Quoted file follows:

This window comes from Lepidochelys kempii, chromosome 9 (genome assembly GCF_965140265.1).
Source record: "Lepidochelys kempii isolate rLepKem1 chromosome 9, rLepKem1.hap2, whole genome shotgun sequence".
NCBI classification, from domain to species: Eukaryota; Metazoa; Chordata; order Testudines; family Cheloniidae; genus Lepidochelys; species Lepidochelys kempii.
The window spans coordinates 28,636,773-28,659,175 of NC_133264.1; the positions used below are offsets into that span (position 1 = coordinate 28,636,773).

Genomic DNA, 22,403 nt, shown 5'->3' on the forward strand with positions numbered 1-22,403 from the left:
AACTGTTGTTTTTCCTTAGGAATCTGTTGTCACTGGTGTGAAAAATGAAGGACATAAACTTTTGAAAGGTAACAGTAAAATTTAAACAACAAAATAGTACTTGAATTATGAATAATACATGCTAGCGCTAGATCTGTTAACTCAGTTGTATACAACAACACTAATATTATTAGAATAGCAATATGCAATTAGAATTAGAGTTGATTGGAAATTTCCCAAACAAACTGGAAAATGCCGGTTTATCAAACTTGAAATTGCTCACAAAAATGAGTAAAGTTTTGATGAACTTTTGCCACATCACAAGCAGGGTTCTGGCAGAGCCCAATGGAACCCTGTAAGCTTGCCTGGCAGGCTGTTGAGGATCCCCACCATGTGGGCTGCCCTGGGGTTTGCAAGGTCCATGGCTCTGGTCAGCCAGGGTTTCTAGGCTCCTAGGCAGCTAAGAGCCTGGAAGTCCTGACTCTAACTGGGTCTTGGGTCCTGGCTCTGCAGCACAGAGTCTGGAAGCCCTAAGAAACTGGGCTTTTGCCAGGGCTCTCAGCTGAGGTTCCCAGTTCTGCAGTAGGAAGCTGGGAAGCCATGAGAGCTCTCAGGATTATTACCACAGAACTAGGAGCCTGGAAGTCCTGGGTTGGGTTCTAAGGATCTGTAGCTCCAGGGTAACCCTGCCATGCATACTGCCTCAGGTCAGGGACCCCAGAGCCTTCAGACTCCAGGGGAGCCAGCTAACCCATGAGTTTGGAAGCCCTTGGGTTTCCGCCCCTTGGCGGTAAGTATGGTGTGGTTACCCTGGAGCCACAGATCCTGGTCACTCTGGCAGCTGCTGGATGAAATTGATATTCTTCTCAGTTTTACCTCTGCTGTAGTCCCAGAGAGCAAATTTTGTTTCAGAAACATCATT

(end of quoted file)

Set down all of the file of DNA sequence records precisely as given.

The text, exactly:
This window comes from Lepidochelys kempii, chromosome 9 (genome assembly GCF_965140265.1).
Source record: "Lepidochelys kempii isolate rLepKem1 chromosome 9, rLepKem1.hap2, whole genome shotgun sequence".
NCBI classification, from domain to species: Eukaryota; Metazoa; Chordata; order Testudines; family Cheloniidae; genus Lepidochelys; species Lepidochelys kempii.
The window spans coordinates 28,636,773-28,659,175 of NC_133264.1; the positions used below are offsets into that span (position 1 = coordinate 28,636,773).

Genomic DNA, 22,403 nt, shown 5'->3' on the forward strand with positions numbered 1-22,403 from the left:
AACTGTTGTTTTTCCTTAGGAATCTGTTGTCACTGGTGTGAAAAATGAAGGACATAAACTTTTGAAAGGTAACAGTAAAATTTAAACAACAAAATAGTACTTGAATTATGAATAATACATGCTAGCGCTAGATCTGTTAACTCAGTTGTATACAACAACACTAATATTATTAGAATAGCAATATGCAATTAGAATTAGAGTTGATTGGAAATTTCCCAAACAAACTGGAAAATGCCGGTTTATCAAACTTGAAATTGCTCACAAAAATGAGTAAAGTTTTGATGAACTTTTGCCACATCACAAGCAGGGTTCTGGCAGAGCCCAATGGAACCCTGTAAGCTTGCCTGGCAGGCTGTTGAGGATCCCCACCATGTGGGCTGCCCTGGGGTTTGCAAGGTCCATGGCTCTGGTCAGCCAGGGTTTCTAGGCTCCTAGGCAGCTAAGAGCCTGGAAGTCCTGACTCTAACTGGGTCTTGGGTCCTGGCTCTGCAGCACAGAGTCTGGAAGCCCTAAGAAACTGGGCTTTTGCCAGGGCTCTCAGCTGAGGTTCCCAGTTCTGCAGTAGGAAGCTGGGAAGCCATGAGAGCTCTCAGGATTATTACCACAGAACTAGGAGCCTGGAAGTCCTGGGTTGGGTTCTAAGGATCTGTAGCTCCAGGGTAACCCTGCCATGCATACTGCCTCAGGTCAGGGACCCCAGAGCCTTCAGACTCCAGGGGAGCCAGCTAACCCATGAGTTTGGAAGCCCTTGGGTTTCCGCCCCTTGGCGGTAAGTATGGTGTGGTTACCCTGGAGCCACAGATCCTGGTCACTCTGGCAGCTGCTGGATGAAATTGATATTCTTCTCAGTTTTACCTCTGCTGTAGTCCCAGAGAGCAAATTTTGTTTCAGAAACATCATT